The Kapok Tree – the National Tree of Puerto Rico
If you travel to Puerto Rico you may notice that there is an abundance of one particular tree – the Kapok (Ceiba) tree. This beautiful tree is common in tropical rainforests and other natural attractions and it plays a fitting role as Puerto Rico’s national tree.
The majestic Kapok tree is often the highest in a rainforest. It may tower over other trees from a height of 150 feet or even more. Its trunk is smooth and gray in color and has a cylindrical shape. It may reach an impressive diameter of 9 feet during the average tree’s lifespan. This, combined with widely spread branches which add a delightful umbrella-shaped top to the tree give it a picture-perfect quality. The base of the trunk has large spines which discourage animals and other creatures from damaging the trunk while thick buttresses provide the stability needed to keep such a massive tree upright. The tree is commonly found in rainforests in West Africa, Southeast Asia, the Malay Peninsula and Indonesia.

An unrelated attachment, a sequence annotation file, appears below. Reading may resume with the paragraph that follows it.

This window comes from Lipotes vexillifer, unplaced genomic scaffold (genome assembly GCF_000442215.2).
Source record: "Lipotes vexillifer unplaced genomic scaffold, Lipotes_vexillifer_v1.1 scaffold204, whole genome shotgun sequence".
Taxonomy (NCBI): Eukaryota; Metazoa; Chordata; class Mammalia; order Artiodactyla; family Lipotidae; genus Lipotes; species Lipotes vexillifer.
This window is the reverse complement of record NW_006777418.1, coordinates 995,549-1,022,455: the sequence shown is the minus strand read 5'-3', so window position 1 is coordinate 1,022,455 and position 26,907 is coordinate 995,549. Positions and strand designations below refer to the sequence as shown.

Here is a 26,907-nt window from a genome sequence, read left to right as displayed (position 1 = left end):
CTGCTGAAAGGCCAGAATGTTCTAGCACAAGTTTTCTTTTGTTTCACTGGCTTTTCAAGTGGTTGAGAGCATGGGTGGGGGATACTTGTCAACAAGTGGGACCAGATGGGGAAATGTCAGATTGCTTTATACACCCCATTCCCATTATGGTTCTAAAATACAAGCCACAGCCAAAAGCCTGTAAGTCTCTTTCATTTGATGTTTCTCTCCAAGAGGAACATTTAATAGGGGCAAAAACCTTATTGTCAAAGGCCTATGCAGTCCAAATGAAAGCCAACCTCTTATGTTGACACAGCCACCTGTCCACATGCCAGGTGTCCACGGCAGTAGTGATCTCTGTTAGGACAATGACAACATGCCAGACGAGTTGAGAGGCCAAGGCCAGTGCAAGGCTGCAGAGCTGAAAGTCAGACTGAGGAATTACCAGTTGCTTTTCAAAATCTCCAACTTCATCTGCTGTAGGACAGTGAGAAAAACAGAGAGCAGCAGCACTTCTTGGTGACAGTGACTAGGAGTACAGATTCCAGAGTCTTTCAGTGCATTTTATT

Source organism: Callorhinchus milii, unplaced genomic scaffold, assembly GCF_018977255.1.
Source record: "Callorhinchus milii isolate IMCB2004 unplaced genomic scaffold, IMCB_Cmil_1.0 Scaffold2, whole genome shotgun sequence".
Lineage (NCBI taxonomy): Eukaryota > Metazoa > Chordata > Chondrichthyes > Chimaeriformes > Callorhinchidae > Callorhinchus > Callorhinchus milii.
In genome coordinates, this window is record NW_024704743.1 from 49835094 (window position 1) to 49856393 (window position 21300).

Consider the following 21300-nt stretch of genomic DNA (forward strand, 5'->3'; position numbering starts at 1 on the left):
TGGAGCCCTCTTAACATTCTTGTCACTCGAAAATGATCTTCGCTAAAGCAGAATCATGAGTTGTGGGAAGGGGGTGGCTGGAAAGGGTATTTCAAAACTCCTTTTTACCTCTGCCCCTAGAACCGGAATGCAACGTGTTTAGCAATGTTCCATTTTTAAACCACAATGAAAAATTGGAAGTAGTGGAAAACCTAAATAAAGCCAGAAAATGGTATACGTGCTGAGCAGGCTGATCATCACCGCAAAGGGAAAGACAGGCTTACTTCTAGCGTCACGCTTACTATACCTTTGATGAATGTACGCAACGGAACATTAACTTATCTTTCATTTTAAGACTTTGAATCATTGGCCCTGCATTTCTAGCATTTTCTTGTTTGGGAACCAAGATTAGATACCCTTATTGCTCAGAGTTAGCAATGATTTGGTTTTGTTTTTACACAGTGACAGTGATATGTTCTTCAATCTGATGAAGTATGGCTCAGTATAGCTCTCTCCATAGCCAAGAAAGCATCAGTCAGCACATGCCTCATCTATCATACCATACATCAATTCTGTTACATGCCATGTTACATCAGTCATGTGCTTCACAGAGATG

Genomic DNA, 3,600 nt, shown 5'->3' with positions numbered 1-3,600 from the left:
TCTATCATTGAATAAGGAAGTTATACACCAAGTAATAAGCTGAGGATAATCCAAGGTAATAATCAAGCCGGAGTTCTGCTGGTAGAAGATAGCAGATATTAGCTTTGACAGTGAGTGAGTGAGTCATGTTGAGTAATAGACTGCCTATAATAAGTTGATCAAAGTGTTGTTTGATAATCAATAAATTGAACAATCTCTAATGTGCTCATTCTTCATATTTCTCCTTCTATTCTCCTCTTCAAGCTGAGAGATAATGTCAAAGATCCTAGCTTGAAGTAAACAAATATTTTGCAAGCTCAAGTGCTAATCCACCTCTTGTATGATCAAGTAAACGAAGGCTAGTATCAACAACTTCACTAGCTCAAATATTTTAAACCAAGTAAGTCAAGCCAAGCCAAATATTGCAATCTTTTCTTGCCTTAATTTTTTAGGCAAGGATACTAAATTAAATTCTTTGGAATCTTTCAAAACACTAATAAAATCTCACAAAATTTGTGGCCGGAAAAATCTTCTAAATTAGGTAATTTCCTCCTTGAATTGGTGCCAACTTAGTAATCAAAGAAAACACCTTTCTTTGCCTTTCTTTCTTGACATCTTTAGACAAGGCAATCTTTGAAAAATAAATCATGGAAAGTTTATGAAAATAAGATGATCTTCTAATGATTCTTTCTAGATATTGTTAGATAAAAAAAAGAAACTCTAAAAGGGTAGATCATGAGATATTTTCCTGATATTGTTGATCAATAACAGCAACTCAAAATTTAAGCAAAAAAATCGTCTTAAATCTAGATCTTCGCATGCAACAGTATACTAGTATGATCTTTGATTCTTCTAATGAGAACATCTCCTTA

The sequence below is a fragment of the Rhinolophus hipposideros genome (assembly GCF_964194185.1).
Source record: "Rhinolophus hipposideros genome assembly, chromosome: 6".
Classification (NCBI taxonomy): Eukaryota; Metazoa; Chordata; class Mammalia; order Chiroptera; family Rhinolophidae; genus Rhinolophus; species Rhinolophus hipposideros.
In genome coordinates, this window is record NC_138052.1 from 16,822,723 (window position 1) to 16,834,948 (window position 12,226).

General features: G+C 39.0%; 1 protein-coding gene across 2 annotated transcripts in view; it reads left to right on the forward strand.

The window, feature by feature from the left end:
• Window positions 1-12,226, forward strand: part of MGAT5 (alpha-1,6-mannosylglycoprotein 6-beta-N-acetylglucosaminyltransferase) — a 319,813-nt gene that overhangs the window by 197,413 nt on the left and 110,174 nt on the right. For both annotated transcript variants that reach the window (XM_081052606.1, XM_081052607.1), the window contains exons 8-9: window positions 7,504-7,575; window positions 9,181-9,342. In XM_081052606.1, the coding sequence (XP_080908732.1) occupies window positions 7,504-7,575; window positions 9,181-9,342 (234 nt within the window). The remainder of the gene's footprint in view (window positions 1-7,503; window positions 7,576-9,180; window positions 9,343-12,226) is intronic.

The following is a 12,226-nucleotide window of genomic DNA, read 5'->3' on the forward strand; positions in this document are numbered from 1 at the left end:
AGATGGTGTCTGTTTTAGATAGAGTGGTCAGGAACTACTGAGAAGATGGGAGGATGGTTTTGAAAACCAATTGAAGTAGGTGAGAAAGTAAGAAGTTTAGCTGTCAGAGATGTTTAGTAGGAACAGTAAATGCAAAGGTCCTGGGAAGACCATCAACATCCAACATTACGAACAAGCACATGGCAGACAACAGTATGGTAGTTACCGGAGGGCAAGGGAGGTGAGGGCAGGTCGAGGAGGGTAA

Perhaps the main thing that makes the Kapok tree so special is the fact that its massive branches provide housing for so many creatures. Animals are born and raised in the branches only to live their entire lives in its tree tops. Birds nest here and mammals even use the branches to hide in. Small pools of water often collect in the bromeliads and these are frequently used by frogs as a breeding ground. Truly, the tree is a fitting symbol of life and variety. The tree also has beautiful flowers which appear in small clusters on new branches. The flowers have five petals and may be pale pink or creamy white in color. These flowers do not have a particularly pleasant smell but they are attractive to look at. They are pollinated by bats and later, brown seeds are found in woody, smooth pods which burst open, dropping the seeds so that they are scattered by the wind.
Another thing that makes the Kapok tree truly great it its usefulness to people. The straight tree trunks, with their pinkish or ashy-colored wood, are often used to make dugout canoes, while the white, fluffy seed coverings that can be found in the pods may be used to stuff pillows and mattresses. This fluffy white covering is both buoyant and water resistant which makes it the perfect stuffing for floatation devices. The bark, leaves and seeds can also be used to cure a number of ailments.
In ancient Mayan myths the Kapok tree was considered to be sacred. While few people alive today would put stock in the stories surrounding this sacred view of the Kapok tree, they should certainly imitate the deep respect that this ancient people had for this useful, but exploitable tree which gives so much to both the people, plants and animals which live around it.